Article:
8. Mrs. Horne Edwards, very many of the ordinary working folk of SVG have absolutely NO CONFIDENCE in the former integrity of the OECS legal profession. We have seen practitioners at the very highest levels being accused of serious, injurious, and felony crimes or grossly immoral conduct, with them GOING UNCHARGED, and later, publicly, vaunting and flauting themselves in related apparently morally compromising situationss. Non-lawyer, former PM of SVG, Sir James Mitchell, in his published autobiographical collection of Caribbean speeches, has made the SERIOUS POINT and passive ACCUSATION that the top political actors in SVG, particularly the sitting Prime Minister, can BULLY, INTIMIDATE, COMPROMISE, PRESSURE, or untowardly INFLUENCE even the Regional High Court judges, or their juridical decisions. He thus make mince meat of the once lauded concept of INDEPENDANCE OF THE JUDICIARY.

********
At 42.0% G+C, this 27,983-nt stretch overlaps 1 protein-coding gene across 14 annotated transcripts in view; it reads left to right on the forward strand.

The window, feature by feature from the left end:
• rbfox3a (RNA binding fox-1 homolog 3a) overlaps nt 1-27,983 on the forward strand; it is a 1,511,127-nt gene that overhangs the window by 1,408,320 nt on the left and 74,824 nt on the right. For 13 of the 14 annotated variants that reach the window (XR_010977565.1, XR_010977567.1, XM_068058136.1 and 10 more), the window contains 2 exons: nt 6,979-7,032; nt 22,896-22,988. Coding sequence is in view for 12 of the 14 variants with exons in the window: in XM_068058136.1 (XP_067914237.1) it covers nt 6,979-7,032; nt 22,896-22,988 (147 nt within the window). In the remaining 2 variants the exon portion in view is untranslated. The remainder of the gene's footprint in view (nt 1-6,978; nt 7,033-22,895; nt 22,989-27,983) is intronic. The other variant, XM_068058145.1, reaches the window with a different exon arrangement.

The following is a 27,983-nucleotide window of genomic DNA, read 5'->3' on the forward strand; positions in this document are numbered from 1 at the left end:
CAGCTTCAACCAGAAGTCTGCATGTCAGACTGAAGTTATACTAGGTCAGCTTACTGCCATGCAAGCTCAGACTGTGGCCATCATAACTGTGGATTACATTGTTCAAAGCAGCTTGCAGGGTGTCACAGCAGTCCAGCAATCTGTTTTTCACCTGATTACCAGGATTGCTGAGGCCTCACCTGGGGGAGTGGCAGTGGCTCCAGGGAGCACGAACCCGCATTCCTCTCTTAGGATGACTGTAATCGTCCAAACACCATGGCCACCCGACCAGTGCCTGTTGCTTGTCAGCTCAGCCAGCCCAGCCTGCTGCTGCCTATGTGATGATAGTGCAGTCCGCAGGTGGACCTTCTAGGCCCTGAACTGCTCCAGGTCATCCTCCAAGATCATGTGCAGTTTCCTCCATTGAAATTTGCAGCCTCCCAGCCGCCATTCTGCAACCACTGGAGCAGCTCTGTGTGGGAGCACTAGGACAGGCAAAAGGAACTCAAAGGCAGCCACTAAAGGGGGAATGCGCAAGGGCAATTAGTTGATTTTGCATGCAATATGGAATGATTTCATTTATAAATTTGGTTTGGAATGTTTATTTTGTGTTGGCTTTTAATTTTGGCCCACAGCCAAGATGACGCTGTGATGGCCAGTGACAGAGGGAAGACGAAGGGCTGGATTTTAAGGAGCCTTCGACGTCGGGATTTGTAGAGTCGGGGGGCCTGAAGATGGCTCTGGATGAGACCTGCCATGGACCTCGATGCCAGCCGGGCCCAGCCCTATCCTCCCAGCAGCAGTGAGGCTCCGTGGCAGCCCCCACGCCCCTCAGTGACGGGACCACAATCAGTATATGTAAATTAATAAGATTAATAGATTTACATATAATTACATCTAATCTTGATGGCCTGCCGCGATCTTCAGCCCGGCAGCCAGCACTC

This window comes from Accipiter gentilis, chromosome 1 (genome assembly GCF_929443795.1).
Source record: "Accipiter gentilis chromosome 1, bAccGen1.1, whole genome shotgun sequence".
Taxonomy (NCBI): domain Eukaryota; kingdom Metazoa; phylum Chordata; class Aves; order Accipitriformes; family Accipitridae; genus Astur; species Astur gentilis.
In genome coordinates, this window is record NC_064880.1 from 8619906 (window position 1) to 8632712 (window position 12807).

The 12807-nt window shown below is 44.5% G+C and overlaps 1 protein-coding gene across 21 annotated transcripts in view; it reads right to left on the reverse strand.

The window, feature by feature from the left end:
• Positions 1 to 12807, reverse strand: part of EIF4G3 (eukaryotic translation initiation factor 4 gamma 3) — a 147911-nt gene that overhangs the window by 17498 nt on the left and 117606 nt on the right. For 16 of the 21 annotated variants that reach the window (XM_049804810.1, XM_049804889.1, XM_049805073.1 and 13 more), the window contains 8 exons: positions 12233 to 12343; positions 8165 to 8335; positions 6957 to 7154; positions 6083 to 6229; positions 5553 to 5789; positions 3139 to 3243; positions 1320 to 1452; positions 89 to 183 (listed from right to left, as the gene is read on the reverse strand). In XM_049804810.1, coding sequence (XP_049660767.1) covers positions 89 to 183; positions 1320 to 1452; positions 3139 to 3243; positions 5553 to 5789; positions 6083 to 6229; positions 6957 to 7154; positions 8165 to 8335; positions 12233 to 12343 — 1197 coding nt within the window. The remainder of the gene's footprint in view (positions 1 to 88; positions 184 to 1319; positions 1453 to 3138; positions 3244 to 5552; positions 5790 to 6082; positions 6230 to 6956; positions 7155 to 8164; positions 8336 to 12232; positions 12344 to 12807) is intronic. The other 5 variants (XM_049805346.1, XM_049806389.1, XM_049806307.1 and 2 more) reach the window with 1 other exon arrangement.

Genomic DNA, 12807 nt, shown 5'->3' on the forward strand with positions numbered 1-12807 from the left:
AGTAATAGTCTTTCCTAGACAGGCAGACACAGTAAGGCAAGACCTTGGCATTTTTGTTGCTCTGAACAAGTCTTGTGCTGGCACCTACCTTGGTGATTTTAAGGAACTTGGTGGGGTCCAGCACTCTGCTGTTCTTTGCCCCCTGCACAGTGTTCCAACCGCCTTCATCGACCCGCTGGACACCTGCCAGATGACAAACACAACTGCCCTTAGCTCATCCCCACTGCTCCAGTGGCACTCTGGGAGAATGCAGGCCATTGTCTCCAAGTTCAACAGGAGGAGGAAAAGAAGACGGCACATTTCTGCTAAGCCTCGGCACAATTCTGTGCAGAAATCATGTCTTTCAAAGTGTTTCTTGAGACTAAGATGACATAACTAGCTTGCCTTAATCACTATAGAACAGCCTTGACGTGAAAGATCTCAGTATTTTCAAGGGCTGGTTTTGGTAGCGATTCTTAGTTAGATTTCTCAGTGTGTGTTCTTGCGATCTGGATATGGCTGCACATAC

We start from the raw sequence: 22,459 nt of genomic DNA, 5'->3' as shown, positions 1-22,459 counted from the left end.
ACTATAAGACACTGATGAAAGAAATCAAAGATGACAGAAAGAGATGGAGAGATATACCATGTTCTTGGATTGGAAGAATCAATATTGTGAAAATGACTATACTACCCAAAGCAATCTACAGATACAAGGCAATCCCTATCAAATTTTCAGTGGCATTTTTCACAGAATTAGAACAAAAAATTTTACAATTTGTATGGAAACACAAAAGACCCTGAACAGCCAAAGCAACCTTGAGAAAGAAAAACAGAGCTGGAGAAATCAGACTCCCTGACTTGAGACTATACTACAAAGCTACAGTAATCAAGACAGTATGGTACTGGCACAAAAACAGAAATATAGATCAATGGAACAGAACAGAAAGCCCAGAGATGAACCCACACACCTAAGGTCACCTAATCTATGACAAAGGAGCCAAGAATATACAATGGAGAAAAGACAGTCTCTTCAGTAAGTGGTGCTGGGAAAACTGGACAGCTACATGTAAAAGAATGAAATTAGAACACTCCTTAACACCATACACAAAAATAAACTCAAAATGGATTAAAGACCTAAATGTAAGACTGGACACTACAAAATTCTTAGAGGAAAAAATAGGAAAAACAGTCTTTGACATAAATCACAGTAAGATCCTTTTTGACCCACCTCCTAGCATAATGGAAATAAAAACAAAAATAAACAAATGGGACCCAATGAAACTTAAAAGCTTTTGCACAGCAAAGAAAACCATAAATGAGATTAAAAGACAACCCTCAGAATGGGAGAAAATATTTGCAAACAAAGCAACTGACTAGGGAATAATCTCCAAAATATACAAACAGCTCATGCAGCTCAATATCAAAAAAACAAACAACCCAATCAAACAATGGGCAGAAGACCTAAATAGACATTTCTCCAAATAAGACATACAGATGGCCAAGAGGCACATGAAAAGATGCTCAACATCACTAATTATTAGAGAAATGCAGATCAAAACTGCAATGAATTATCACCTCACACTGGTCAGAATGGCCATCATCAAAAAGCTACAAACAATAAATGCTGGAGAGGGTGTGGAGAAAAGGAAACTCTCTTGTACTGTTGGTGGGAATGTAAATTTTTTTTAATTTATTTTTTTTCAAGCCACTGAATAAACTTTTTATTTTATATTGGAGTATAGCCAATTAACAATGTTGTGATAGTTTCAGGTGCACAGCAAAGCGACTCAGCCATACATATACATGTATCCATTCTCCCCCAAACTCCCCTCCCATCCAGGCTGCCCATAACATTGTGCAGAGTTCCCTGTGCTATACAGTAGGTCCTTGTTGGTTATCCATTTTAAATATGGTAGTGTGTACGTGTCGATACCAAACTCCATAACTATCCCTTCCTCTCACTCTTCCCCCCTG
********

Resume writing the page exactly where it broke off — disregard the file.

INDEED, we saw a recent Prime Minister effectively influencing or publicly appearing to influence the duly appointed Trinidad-born Magistrate who was tasked with dealing with lands taken back from some SVG Farmers in the south leeward area, and the regime’s overreach in its precipitate actions against Mr. Ordan Graham of the SVG GREEN PARTY in his attempts to exercise his rights of legally, constitutionally protected FREE POLITICAL SPEECH. What we SVG citizens witnessed then, with shock and consternation, the illegal, gangster like, actions of a TOTALITARIAN COMMUNISTIC DICTATORSHIP. i have long mostly abandoned my HOPE for the help of the duly appointed Court officers in my beloved SVG. I even used to privately counsel with previous Registrars of the High Court. Mrs. Horne Edwards: the only recourse left to me, it seems now, is the ultimate or specially intervening RESCUE AND HELP of the Almighty Creator himself. Justice is dying, or near-totally dead in today’s SVG. We may yet see the cynically abusers remove our national motto — “PAX ET JUSTITIA”, Peace with Justice.